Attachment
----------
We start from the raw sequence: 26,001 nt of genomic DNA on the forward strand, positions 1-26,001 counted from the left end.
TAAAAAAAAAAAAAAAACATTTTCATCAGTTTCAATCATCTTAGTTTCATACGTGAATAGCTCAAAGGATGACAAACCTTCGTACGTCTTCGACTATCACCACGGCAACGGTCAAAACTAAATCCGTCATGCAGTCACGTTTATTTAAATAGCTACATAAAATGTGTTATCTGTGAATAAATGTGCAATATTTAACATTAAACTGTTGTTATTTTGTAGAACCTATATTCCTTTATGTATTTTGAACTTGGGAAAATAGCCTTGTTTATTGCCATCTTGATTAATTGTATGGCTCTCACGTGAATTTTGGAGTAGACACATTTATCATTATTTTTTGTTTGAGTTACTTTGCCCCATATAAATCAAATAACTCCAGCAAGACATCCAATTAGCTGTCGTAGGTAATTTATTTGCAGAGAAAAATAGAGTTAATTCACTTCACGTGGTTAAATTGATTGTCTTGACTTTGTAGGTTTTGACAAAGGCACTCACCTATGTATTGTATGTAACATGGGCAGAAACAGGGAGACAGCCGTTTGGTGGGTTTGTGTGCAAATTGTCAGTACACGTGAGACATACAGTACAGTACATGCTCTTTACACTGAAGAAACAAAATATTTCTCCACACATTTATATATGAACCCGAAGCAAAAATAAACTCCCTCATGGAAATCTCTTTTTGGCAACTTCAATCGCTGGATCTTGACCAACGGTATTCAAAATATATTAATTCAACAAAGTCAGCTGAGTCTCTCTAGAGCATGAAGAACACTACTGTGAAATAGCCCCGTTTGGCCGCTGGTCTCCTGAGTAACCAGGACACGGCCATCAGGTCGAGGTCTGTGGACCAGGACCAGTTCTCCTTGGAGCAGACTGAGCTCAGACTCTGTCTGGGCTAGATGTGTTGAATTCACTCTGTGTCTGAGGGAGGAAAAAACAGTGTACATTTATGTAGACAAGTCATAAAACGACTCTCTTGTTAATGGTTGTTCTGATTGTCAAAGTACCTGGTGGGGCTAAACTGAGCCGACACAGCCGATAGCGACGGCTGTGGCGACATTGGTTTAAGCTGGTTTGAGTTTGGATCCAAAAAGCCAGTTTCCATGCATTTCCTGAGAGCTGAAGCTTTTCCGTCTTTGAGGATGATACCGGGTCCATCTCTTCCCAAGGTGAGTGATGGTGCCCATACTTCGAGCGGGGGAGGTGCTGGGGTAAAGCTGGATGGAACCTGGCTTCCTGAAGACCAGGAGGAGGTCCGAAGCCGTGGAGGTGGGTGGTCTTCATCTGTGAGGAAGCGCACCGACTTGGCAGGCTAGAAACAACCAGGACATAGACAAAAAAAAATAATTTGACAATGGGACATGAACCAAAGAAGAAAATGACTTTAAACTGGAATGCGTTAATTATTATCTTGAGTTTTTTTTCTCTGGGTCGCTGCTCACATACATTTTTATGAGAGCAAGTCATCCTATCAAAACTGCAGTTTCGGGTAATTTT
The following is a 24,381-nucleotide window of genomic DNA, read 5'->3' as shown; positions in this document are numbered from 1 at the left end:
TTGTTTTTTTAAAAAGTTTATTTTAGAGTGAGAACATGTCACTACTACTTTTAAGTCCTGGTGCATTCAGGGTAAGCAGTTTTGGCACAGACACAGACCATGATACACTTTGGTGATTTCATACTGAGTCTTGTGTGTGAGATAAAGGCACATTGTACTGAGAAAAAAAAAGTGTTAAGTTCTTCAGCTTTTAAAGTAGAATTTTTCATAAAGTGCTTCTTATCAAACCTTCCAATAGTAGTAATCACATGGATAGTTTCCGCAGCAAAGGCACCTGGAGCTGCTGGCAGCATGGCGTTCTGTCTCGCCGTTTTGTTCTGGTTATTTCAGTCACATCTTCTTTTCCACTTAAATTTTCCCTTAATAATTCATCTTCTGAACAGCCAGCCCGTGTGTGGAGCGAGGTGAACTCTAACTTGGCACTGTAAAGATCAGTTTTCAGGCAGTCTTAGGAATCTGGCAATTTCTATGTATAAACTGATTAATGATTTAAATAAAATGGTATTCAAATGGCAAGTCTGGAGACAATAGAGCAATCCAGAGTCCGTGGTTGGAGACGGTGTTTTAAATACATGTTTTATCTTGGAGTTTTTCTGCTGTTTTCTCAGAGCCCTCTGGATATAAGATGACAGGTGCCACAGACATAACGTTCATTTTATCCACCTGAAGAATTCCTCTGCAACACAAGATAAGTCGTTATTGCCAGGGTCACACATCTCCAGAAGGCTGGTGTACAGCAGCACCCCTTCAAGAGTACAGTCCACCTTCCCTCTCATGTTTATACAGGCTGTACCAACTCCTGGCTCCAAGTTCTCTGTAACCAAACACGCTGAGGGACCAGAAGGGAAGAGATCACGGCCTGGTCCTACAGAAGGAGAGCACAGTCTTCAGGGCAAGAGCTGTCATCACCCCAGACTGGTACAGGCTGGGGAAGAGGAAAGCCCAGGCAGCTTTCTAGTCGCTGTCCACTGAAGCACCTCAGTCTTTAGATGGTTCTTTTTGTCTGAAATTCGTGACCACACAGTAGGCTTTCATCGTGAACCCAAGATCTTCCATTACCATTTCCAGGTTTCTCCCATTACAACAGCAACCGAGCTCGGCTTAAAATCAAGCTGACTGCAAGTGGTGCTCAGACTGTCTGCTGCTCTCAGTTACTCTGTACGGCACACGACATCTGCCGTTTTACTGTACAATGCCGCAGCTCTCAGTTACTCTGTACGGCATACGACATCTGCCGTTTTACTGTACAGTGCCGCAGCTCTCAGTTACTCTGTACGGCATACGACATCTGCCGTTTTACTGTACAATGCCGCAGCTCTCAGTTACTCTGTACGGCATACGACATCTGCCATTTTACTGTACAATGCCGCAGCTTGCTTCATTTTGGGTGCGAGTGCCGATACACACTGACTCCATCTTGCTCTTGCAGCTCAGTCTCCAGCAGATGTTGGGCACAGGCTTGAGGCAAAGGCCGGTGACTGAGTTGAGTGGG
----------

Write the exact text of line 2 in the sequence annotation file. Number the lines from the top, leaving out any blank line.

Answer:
TAAAAAAAAAAAAAAAACATTTTCATCAGTTTCAATCATCTTAGTTTCATACGTGAATAGCTCAAAGGATGACAAACCTTCGTACGTCTTCGACTATCACCACGGCAACGGTCAAAACTAAATCCGTCATGCAGTCACGTTTATTTAAATAGCTACATAAAATGTGTTATCTGTGAATAAATGTGCAATATTTAACATTAAACTGTTGTTATTTTGTAGAACCTATATTCCTTTATGTATTTTGAACTTGGGAAAATAGCCTTGTTTATTGCCATCTTGATTAATTGTATGGCTCTCACGTGAATTTTGGAGTAGACACATTTATCATTATTTTTTGTTTGAGTTACTTTGCCCCATATAAATCAAATAACTCCAGCAAGACATCCAATTAGCTGTCGTAGGTAATTTATTTGCAGAGAAAAATAGAGTTAATTCACTTCACGTGGTTAAATTGATTGTCTTGACTTTGTAGGTTTTGACAAAGGCACTCACCTATGTATTGTATGTAACATGGGCAGAAACAGGGAGACAGCCGTTTGGTGGGTTTGTGTGCAAATTGTCAGTACACGTGAGACATACAGTACAGTACATGCTCTTTACACTGAAGAAACAAAATATTTCTCCACACATTTATATATGAACCCGAAGCAAAAATAAACTCCCTCATGGAAATCTCTTTTTGGCAACTTCAATCGCTGGATCTTGACCAACGGTATTCAAAATATATTAATTCAACAAAGTCAGCTGAGTCTCTCTAGAGCATGAAGAACACTACTGTGAAATAGCCCCGTTTGGCCGCTGGTCTCCTGAGTAACCAGGACACGGCCATCAGGTCGAGGTCTGTGGACCAGGACCAGTTCTCCTTGGAGCAGACTGAGCTCAGACTCTGTCTGGGCTAGATGTGTTGAATTCACTCTGTGTCTGAGGGAGGAAAAAACAGTGTACATTTATGTAGACAAGTCATAAAACGACTCTCTTGTTAATGGTTGTTCTGATTGTCAAAGTACCTGGTGGGGCTAAACTGAGCCGACACAGCCGATAGCGACGGCTGTGGCGACATTGGTTTAAGCTGGTTTGAGTTTGGATCCAAAAAGCCAGTTTCCATGCATTTCCTGAGAGCTGAAGCTTTTCCGTCTTTGAGGATGATACCGGGTCCATCTCTTCCCAAGGTGAGTGATGGTGCCCATACTTCGAGCGGGGGAGGTGCTGGGGTAAAGCTGGATGGAACCTGGCTTCCTGAAGACCAGGAGGAGGTCCGAAGCCGTGGAGGTGGGTGGTCTTCATCTGTGAGGAAGCGCACCGACTTGGCAGGCTAGAAACAACCAGGACATAGACAAAAAAAAATAATTTGACAATGGGACATGAACCAAAGAAGAAAATGACTTTAAACTGGAATGCGTTAATTATTATCTTGAGTTTTTTTTCTCTGGGTCGCTGCTCACATACATTTTTATGAGAGCAAGTCATCCTATCAAAACTGCAGTTTCGGGTAATTTT